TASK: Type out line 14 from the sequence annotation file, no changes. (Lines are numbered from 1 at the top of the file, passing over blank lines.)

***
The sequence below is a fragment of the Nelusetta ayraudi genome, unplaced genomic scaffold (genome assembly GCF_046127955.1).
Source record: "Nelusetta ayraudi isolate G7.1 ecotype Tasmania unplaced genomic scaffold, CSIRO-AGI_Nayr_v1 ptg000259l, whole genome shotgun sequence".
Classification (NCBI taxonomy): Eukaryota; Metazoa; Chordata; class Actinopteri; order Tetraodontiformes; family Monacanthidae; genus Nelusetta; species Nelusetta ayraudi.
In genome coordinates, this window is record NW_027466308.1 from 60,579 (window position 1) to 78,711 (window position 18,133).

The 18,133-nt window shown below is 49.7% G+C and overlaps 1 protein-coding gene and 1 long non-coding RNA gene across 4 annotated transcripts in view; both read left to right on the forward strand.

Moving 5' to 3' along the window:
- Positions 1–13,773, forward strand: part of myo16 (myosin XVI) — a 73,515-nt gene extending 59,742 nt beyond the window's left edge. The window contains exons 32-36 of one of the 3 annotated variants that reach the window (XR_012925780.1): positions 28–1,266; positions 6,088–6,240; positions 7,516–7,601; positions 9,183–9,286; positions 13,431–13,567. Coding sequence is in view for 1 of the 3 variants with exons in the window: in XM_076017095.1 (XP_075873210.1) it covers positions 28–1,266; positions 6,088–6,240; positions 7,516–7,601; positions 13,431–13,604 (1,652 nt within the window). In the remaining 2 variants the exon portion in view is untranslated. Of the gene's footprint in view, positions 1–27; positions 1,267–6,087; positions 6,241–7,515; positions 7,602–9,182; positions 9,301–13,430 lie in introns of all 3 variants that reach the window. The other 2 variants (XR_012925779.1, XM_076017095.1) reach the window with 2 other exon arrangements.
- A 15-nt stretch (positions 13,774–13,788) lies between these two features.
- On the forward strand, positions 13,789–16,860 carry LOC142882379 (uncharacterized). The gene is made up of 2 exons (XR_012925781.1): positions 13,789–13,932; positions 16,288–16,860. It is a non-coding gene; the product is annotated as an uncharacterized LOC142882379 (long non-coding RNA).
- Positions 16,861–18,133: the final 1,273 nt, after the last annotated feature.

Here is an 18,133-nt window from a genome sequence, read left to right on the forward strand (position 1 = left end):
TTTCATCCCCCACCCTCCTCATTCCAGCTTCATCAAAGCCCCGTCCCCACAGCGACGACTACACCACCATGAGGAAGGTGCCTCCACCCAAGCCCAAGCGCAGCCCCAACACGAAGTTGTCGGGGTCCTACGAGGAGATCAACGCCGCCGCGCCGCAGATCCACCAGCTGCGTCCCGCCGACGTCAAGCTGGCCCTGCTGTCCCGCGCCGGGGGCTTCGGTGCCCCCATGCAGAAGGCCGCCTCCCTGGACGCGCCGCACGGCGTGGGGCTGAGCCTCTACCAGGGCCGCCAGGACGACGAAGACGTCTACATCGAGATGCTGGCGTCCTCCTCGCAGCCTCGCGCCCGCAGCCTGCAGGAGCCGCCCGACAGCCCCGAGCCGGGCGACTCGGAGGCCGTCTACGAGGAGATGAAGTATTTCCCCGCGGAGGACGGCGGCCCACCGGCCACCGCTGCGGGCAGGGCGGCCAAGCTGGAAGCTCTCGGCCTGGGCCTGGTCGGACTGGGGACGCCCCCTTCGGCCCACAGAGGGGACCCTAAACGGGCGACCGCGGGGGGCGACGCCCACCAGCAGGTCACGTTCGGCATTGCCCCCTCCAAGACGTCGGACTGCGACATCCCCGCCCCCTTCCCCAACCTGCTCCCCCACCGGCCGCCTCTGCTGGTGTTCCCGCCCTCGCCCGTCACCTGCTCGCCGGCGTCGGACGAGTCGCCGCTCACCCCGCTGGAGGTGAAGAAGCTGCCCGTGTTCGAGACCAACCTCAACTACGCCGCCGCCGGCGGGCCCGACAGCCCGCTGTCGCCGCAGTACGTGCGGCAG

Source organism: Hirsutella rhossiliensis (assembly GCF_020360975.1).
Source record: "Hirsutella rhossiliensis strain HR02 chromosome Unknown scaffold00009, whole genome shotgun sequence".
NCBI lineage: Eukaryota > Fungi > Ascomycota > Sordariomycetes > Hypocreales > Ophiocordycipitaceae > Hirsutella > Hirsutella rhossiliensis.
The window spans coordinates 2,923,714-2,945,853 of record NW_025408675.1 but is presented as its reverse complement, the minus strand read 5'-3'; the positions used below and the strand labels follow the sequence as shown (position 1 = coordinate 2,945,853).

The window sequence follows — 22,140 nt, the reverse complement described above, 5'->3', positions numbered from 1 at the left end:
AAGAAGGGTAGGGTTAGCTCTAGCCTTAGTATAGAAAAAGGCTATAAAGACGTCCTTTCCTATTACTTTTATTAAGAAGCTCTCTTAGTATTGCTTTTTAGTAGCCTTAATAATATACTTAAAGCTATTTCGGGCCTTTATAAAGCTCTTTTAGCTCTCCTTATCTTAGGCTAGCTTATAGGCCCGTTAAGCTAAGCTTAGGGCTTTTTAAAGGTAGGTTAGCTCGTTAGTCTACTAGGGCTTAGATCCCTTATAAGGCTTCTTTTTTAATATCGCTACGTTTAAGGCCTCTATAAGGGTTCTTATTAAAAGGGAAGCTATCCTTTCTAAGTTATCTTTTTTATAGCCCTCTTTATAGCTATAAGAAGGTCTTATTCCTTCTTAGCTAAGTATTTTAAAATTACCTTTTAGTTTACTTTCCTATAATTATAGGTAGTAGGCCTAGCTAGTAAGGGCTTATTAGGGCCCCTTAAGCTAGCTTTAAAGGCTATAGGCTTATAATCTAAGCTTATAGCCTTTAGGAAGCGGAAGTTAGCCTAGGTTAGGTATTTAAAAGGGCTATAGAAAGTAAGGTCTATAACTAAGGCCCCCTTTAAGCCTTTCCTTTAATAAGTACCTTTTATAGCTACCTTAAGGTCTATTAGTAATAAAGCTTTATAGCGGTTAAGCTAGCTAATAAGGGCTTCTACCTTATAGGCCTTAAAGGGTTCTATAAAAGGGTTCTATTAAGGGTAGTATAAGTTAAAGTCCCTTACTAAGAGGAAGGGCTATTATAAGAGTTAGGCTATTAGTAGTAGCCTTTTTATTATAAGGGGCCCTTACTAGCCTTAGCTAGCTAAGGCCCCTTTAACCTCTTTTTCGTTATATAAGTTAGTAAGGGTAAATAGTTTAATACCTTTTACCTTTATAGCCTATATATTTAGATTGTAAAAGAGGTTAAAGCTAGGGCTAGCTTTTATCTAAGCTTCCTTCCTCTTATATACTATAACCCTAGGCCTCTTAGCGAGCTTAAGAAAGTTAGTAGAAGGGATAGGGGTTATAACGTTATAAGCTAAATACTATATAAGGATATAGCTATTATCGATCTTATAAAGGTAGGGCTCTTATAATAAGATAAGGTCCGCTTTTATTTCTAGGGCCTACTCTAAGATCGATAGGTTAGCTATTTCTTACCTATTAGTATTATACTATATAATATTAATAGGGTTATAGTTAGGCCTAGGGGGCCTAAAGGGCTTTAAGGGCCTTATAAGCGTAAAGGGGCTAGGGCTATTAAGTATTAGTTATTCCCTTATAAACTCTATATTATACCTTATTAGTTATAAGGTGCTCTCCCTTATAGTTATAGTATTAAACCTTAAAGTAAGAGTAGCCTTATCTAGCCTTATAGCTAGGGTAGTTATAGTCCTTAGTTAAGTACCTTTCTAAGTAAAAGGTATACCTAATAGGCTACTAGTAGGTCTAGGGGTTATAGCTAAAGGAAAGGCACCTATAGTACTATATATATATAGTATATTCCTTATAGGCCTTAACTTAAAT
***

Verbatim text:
Source record: "Hirsutella rhossiliensis strain HR02 chromosome Unknown scaffold00009, whole genome shotgun sequence".